SOYBEANS (Glycine Max). Widely planted as a forage crop and for food and oil. The honey is light amber with a medium body and a distinctive flavor generally described as good. Honey is only occasionally obtained from soybeans. In Arkansas there was an excellent crop in 1951 according to J. H. Davis. Only certain varieties appear to yield nectar and these only when they are planted in rows, leaving some space between.
SPRING BEAUTY (Claytonia virginica). A tiny, perennial herb with long slender leaves and white flowers with pink nectar guides. The flowers close at night. Spring Beauty is common in most of the eastern states. In early spring it is freely visited by bees for both pollen and nectar and helps in early brood rearing. A related species of spring beauty (C. Simsii) is useful in Texas according to A. H. Alex.
STRAWBERRY (F r a g a r i a spp.). Both wild and cultivated strawberries are occasionally valuable. Some varieties of cultivated strawberries have female (pistillate) plants devoid of pollen and these must be cross-pollinated by insects or there is no crop. No surplus of honey has been reported although the strawberry is considered a minor honey plant in many eastern states.
SUMAC (Rhus spp.). Straggly shrubs up to 20 feet, with pinnately compound leaves and white or greenish-yellow flowers in great pyramidal clusters, the male and female flowers on different bushes. Sumac produces a light-amber honey of good body and excellent flavor. M. P. Traphagen, Hunter, N. Y., reports an average surplus of 60 pounds from sumac in a good year. Allen Latham of Connecticut writes, “I could ask for no better honey than sumac.” Sumac blooms in late spring.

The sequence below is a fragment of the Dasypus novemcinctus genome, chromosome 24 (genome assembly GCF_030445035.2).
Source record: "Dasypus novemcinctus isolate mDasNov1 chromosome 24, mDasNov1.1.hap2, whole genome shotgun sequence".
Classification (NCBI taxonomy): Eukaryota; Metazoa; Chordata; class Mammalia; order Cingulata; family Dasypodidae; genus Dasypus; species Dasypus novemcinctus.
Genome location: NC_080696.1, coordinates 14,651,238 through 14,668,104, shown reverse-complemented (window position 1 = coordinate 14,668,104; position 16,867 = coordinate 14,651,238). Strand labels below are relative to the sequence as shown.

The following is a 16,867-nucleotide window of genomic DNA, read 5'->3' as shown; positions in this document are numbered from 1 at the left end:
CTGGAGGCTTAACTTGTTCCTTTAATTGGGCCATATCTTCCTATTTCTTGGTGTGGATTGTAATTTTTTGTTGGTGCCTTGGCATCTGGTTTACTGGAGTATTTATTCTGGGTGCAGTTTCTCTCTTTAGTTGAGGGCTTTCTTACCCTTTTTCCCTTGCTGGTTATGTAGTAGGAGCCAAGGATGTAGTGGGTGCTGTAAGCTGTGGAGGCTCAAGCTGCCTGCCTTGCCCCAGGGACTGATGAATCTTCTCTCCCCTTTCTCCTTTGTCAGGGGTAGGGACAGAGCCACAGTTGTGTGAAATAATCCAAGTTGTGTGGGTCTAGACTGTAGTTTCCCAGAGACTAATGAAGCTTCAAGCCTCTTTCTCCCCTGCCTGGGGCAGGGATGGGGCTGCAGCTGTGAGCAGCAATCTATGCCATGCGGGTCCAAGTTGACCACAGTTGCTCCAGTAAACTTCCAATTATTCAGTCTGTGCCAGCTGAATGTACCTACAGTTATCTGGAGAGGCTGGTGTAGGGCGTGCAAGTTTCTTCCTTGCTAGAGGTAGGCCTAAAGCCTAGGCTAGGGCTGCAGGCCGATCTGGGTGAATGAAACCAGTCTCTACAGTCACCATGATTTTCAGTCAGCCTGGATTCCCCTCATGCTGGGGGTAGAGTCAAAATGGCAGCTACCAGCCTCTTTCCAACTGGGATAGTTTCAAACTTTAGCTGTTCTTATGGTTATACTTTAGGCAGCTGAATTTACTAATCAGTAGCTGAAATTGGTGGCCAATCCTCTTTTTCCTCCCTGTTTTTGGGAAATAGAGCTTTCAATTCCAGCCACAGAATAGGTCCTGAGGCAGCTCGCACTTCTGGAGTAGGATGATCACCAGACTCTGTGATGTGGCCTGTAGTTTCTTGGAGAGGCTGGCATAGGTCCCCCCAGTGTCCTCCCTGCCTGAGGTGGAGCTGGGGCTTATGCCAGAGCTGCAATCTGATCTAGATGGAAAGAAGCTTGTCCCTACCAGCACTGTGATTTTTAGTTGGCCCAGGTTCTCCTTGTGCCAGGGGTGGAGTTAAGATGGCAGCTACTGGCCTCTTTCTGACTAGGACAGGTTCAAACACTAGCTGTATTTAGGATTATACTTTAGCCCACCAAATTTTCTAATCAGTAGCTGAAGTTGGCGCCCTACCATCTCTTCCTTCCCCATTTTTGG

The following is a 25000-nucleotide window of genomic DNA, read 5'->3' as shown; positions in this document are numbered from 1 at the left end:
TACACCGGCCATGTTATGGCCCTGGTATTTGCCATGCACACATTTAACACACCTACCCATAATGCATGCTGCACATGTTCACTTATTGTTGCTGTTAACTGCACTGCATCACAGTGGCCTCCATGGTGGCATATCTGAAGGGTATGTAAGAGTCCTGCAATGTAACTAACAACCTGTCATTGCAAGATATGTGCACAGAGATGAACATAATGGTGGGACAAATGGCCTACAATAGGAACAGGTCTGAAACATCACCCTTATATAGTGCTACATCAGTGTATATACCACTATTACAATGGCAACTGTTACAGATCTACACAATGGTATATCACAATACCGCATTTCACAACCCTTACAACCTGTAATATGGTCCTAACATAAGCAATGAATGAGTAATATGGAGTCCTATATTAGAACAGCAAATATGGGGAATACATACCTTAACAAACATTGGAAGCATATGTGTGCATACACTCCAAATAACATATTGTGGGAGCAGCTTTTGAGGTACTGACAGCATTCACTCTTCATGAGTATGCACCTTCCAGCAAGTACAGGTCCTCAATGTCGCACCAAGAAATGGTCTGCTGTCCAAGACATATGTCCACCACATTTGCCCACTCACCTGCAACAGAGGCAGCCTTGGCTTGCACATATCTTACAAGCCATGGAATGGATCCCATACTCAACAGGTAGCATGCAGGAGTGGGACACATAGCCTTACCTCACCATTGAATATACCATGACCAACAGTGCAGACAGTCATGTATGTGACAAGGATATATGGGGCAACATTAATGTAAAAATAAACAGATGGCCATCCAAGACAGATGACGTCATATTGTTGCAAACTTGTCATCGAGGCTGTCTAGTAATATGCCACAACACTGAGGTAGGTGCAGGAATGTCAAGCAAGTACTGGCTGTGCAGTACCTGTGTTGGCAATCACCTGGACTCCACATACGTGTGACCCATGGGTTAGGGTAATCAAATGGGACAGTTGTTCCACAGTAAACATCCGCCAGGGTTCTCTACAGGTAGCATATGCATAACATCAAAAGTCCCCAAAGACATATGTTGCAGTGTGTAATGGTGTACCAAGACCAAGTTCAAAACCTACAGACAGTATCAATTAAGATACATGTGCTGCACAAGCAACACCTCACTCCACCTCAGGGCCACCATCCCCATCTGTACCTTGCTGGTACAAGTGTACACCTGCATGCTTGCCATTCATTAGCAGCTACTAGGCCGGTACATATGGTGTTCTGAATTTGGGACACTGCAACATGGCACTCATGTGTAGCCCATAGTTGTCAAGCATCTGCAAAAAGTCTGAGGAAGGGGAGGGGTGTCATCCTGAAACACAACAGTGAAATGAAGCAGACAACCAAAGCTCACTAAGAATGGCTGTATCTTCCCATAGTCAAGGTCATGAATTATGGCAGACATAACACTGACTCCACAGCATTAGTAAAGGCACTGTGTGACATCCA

SUMMER FAREWELL (Petalostemum corymbosum or Kuhnistera pinnata). Perennial herbs 1 to 2 feet tall with 3 to 7 leaflets and clusters of white flowers growing in dense stands from North Carolina to Florida and Mississippi, chiefly on the coastal plain. Summer farewell produces a white honey with a good body and flavor from September to frosts. The late J. J. Wilder obtained surpluses up to 150 pounds, but usually the honey is used for wintering. Summer farewell blooms in late fall until the first frost.
SWEET CLOVER, WHITE (Melilotus alba). Also called MELILOT. The white flowered species blooms from 10 days to 2 week after the yellow. It produces a white or water-white honey with a heavy body and a mild flavor. The sweet clovers are the